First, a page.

Summary: Job 1: Job's first test. Do we devote ourselves to God because He gives us blessings, or does He give us blessings because we devote ourselves to Him?
How do you react to devastation in your life? I think that, with most people, the worse our tragedies are, the worse our reactions will be. And while that is a human instinct, is it a Godly instinct?
Let’s take a look at the book of JOB today and see if there is anything we might be able to pick out that would help us in our time of need. We will concentrate on just the first chapter in today’s message.
Many scholars believe that Moses wrote this book and that this is the oldest book in the bible. It was written sometime between 400-700 years prior to the birth of Jesus.
Job was a much respected man of his time. He was also a very rich man. And, in addition to these things, he was a very loving father. And this book about him is often overlooked, but does offer us some of the most-needed information we could have when it comes to living a holy and proper life.
1 In the land of Uz, there lived a man whose name was Job. This man was blameless and upright; he feared God and shunned evil. 2 He had seven sons and three daughters, 3 and he owned seven thousand sheep, three thousand camels, five hundred yoke of oxen and five hundred donkeys, and had a large number of servants. He was the greatest man in all the region.
While verses 2-3 tell of job’s earthly wealth and influence, verse 1 begins where it should start; with where Job stood with the Lord God. He was blameless in God’s eyes and he shunned evil. In many ways, Job still stands as the example for Christians today. He is described as a good and Godly man who treated others in a Godly fashion.
When scripture says “fear god”, it doesn’t mean to be scared or afraid of God. It means to show holy reverence to God from the love in our hearts - not because we have to do it but because we want to.
The rest of the book of job is based upon the information given in these verses – what happened to him, how he reacted and why he reacted that way. It helps if we understand that Job’s character was based upon his total trust in God. He suffered unimaginable hurts and lost everything he had, but he did keep his full trust in God.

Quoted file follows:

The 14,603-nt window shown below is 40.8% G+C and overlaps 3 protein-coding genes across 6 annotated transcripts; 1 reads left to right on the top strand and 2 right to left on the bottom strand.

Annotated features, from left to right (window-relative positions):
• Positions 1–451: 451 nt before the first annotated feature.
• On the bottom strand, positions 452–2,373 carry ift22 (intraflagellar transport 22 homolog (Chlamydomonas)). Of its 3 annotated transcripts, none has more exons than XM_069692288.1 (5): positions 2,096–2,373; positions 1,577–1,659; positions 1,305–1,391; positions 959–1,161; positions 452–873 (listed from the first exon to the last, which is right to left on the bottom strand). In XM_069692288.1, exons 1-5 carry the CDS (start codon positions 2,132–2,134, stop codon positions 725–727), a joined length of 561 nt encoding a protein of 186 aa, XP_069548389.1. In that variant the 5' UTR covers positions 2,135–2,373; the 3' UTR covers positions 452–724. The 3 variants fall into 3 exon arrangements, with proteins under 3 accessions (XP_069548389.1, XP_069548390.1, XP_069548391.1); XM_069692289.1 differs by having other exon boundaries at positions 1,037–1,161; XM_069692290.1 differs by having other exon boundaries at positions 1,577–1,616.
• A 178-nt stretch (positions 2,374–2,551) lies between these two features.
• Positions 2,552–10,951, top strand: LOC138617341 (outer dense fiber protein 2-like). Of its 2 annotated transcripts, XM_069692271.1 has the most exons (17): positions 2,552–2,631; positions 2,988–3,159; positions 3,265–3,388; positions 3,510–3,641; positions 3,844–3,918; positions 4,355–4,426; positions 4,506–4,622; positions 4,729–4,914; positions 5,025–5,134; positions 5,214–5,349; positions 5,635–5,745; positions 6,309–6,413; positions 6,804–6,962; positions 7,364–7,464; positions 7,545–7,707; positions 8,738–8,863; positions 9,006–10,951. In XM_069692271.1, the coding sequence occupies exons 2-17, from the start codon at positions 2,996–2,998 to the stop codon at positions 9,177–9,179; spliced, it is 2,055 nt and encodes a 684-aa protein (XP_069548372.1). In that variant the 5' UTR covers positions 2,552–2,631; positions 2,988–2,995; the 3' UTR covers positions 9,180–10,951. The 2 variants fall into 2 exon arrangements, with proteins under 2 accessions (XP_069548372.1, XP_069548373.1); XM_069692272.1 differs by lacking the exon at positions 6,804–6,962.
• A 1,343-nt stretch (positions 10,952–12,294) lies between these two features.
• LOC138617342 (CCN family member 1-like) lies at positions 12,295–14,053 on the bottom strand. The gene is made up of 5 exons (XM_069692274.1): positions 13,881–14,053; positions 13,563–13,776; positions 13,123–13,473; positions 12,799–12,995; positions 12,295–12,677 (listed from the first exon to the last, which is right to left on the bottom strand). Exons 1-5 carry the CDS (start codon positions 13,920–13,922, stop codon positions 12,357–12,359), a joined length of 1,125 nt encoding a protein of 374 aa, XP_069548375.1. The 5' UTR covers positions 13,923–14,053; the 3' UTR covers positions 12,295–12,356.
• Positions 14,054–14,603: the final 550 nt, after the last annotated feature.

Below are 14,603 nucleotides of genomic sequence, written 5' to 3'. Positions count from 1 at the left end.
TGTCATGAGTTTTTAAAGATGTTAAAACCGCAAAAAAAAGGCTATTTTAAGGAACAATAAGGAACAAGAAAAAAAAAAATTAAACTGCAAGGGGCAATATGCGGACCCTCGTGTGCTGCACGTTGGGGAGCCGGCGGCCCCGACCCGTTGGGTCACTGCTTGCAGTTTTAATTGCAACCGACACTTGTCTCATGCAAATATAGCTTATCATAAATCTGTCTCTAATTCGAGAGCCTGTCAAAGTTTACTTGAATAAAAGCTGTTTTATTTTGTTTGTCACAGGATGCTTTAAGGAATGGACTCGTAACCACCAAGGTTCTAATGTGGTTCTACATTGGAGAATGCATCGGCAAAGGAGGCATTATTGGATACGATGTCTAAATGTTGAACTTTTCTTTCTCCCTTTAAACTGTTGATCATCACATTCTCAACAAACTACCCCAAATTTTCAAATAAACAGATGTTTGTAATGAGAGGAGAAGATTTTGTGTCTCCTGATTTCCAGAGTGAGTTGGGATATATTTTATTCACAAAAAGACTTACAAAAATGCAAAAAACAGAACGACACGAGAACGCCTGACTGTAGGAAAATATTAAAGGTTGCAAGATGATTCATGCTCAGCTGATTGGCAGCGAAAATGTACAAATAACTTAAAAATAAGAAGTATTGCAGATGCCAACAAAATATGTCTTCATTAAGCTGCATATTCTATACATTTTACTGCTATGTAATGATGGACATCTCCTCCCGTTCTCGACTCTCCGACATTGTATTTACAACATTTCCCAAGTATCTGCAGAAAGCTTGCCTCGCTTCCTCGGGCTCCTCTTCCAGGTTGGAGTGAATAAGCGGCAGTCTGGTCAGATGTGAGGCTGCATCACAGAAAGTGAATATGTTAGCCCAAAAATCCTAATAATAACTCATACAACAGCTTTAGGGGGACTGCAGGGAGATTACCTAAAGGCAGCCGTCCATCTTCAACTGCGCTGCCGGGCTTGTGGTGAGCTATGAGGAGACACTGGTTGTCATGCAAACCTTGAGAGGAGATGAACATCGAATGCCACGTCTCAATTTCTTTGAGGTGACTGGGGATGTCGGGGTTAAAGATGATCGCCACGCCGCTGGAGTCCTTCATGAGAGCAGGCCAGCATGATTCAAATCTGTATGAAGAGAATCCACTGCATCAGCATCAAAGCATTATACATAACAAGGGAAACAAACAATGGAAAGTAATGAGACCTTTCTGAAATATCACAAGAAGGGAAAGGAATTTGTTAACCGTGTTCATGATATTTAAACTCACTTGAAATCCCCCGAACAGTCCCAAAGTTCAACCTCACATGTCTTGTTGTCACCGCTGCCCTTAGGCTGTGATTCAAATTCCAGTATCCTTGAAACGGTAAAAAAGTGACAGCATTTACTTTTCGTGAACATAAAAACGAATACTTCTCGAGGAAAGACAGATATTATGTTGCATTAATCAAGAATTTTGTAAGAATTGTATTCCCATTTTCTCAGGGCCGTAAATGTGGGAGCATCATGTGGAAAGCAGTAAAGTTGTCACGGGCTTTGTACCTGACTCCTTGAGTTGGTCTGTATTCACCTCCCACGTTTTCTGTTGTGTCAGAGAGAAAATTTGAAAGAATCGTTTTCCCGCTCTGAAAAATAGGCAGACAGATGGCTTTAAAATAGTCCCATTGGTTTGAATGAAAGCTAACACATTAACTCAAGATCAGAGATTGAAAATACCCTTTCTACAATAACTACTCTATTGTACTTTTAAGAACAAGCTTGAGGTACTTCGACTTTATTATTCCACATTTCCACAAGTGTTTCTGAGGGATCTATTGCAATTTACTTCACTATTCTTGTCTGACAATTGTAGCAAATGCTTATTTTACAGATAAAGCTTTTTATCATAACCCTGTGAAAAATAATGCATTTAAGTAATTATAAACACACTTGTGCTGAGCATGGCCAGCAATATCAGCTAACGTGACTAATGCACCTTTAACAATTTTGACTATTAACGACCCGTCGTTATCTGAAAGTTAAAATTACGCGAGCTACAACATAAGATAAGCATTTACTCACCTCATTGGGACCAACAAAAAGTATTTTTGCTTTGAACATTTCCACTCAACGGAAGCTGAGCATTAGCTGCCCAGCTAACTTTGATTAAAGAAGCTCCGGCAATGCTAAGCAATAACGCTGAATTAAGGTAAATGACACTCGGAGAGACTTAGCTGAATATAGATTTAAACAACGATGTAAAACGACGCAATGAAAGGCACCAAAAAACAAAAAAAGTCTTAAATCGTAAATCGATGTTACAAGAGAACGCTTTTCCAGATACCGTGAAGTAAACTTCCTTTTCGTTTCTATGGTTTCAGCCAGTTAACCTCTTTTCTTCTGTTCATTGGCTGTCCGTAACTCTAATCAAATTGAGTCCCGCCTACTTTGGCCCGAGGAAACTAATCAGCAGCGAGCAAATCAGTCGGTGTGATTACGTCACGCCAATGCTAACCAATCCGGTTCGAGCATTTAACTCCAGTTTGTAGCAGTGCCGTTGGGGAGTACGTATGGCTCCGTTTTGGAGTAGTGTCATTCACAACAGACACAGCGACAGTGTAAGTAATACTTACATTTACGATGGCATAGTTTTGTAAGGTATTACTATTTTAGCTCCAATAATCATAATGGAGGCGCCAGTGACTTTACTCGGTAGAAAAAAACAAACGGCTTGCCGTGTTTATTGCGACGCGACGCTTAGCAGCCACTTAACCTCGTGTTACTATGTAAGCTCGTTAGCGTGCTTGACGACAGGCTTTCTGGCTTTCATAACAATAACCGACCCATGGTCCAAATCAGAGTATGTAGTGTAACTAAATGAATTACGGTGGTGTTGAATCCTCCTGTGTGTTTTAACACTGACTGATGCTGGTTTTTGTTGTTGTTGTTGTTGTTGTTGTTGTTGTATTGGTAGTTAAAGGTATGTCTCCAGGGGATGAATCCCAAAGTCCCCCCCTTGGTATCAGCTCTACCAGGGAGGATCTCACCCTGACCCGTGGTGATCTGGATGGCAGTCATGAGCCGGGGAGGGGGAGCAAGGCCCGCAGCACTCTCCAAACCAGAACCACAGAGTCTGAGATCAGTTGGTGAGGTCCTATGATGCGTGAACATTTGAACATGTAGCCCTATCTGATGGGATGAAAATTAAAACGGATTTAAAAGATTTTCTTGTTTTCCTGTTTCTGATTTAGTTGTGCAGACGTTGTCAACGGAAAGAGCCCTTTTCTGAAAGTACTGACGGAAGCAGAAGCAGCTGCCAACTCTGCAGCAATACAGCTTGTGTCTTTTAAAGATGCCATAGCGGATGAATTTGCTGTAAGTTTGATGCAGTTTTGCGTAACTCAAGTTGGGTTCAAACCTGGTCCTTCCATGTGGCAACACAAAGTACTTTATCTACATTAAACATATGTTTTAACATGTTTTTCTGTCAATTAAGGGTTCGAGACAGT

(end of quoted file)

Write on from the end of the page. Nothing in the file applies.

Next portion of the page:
4 His sons used to hold feasts in their homes on their birthdays, and they would invite their three sisters to eat and drink with them. 5 When a period of feasting had run its course, Job would make arrangements for them to be purified. Early in the morning he would sacrifice a burnt offering for each of them, thinking, “Perhaps my children have sinned and cursed God in their hearts.” This was Job’s regular custom.
We all like family get-togethers, don’t we? But in those get-togethers, how many of us have drank alcohol or indulged in other things that did not help us in our walks with God? Job’s children threw feasts, or what we call parties today. And at those parties, they drank. Sometimes they would drink a lot. And what happens when we drink? We get loose with our tongues and actions, don’t we? Well, because of those parties, we can tell that Job really loved his children.
He did not condemn or scold them. He simply sacrificed his time so he could perform cleansing for any sins they may have committed during those parties. He was not only a loving father who wanted to make sure his kids were okay with God, but he was also an image of the proper spiritual leader that is talked about in Scripture. I cannot help but wonder how many of us men are the spiritual leaders of our homes.
In JOB 1:6-12, we find that some angels approached God and Satan came with them. And then God and Satan had a conversation.
6 One day the angels a came to present themselves before the Lord, and Satan also came with them. 7 The Lord said to Satan, “Where have you come from?” Satan answered the Lord saying, “From roaming throughout the earth, going back and forth on it.”
In verse 6, we see where Satan did not live in heaven any longer. He came to visit God along with the angels. It was not a friendly type of visit, though. When God asked Satan, “Where did you come from?” I am sure it was not with a pleasant tone. But Satan did not answer God directly. He just said he was roaming around on the earth. This shows that Satan is not omnipresent as God is, and cannot be everywhere at the same time like God can be. And when he said he had been roaming around on earth, God knew that he was roaming around trying to find souls to destroy.